However, the campaign just explicitly reaffirmed their claims, in very unambiguous language:
The Romney campaign wrote:The governor’s plan calls for a 20% rate cut for all brackets, revenue neutrality, while ensuring that high-income earners continue to pay at least the same share of taxes [...] All of these goals are achievable
It is true that any one (or even two) of those goals would be mathematically "achievable" but it is not true that the combination of all three is achievable ... unless you define "high earners" to include households with incomes around $100,000. But Romney has specifically rejected that definition, saying that his definition of "middle class" extends up to incomes $200,000 or $250,000.
What Romney has officially stated in very specific terms as his plan for tax cuts is mathematically impossible. In reality, he will have to break at least part of this promise, by doing one of the following:
1. Dramatically scaling back the proposed tax cut, or
2. Abandoning the promise to keep the bill revenue-neutral, resulting in much larger budget deficits, or
3. Shifting the burden of taxation away from the richest and onto households that Romney himself defines as "middle class".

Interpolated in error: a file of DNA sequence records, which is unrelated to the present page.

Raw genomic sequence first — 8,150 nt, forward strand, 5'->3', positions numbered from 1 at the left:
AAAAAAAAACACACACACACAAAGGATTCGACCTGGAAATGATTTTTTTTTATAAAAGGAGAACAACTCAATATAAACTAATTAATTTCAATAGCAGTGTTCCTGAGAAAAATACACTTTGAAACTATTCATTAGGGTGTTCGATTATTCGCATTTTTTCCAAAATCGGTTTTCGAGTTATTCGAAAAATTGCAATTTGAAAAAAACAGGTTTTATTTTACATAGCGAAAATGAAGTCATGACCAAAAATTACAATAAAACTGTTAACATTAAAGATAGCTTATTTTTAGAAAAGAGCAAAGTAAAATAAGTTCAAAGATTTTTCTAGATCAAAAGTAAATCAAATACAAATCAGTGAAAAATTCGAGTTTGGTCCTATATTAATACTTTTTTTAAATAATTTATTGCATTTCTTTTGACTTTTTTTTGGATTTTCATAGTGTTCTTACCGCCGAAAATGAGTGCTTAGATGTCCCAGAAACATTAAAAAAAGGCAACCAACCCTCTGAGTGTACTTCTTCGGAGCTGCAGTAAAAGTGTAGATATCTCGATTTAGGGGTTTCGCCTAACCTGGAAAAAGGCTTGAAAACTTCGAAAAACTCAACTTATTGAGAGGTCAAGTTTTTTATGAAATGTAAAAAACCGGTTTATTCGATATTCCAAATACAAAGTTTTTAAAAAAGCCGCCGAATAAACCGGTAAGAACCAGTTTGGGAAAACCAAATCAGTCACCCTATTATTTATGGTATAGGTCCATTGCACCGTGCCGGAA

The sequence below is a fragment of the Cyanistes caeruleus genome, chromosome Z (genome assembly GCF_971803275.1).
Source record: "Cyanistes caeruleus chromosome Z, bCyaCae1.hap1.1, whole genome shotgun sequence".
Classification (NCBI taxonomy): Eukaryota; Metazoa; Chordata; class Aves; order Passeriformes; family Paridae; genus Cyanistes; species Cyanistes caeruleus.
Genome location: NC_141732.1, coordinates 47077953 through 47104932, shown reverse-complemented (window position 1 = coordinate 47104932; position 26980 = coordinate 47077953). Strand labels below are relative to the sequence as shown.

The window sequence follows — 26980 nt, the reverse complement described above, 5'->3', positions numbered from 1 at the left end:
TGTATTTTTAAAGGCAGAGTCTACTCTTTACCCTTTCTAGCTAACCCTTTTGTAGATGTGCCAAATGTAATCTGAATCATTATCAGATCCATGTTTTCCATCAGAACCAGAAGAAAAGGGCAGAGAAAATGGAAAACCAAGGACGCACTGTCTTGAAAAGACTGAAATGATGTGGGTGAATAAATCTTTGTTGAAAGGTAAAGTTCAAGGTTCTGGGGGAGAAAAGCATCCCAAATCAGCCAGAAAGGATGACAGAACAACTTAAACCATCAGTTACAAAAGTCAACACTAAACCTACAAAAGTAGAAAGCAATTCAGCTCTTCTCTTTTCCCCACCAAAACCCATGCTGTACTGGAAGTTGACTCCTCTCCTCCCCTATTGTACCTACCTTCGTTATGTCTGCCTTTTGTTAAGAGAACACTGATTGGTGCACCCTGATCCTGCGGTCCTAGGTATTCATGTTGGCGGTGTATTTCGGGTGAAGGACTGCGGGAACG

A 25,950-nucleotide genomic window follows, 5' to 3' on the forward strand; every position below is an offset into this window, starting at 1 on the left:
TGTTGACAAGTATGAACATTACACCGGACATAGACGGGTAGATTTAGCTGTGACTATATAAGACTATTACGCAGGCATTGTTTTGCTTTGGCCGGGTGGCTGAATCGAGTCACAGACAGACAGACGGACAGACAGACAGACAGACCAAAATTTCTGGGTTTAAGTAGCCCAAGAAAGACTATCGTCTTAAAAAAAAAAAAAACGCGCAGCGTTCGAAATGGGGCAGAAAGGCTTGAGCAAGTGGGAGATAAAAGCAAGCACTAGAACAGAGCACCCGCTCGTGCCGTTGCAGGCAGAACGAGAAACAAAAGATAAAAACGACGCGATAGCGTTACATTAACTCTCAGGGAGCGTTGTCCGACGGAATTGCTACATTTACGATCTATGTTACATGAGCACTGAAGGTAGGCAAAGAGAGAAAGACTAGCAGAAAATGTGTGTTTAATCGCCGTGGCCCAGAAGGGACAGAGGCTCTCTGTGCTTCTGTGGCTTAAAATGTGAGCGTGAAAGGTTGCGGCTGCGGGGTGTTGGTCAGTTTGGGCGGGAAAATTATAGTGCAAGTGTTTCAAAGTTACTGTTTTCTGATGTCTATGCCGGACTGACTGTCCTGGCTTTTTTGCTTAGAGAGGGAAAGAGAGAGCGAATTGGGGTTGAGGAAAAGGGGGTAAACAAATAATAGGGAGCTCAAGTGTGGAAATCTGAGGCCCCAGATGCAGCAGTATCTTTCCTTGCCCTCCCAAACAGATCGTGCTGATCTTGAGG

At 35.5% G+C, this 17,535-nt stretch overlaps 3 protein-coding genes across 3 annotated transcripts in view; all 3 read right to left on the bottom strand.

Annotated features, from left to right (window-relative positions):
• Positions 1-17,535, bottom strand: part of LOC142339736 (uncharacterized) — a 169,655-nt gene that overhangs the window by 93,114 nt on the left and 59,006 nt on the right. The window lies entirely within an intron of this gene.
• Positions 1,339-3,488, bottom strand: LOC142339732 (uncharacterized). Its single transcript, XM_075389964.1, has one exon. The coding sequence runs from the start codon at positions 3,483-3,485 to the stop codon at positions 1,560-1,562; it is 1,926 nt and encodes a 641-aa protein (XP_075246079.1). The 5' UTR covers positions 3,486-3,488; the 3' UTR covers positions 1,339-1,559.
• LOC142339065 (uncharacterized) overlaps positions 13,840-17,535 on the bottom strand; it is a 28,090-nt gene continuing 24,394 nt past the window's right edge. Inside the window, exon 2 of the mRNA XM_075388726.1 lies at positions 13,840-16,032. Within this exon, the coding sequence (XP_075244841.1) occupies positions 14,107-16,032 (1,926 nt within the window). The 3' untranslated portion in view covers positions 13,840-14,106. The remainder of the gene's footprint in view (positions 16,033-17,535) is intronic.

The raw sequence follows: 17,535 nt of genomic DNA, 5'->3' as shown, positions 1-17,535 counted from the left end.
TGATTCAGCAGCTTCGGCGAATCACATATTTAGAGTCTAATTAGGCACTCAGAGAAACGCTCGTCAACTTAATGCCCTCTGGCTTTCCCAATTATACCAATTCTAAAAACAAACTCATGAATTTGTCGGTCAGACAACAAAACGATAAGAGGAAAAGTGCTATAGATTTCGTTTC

My guess is that a (increasingly hypothetical) Romney Administration would choose to fudge a bit on all three of these -- scale down the tax cuts, don't fully pay for them, and shift the tax burden a bit from the rich towards the middle class.
Also, there seems to be no difference between Romney's plans and the actual record of the G.W. Bush presidency. Would Romney differ from his GOP predecessor in any detectable way? Considering that the Republicans were too embarrassed to show Bush's face at their convention -- in startling contrast to the Democrats' putting ex-President Clinton front and center -- the fact that a Romney presidency looks a lot like a re-run of the Bush presidency ought to give people pause.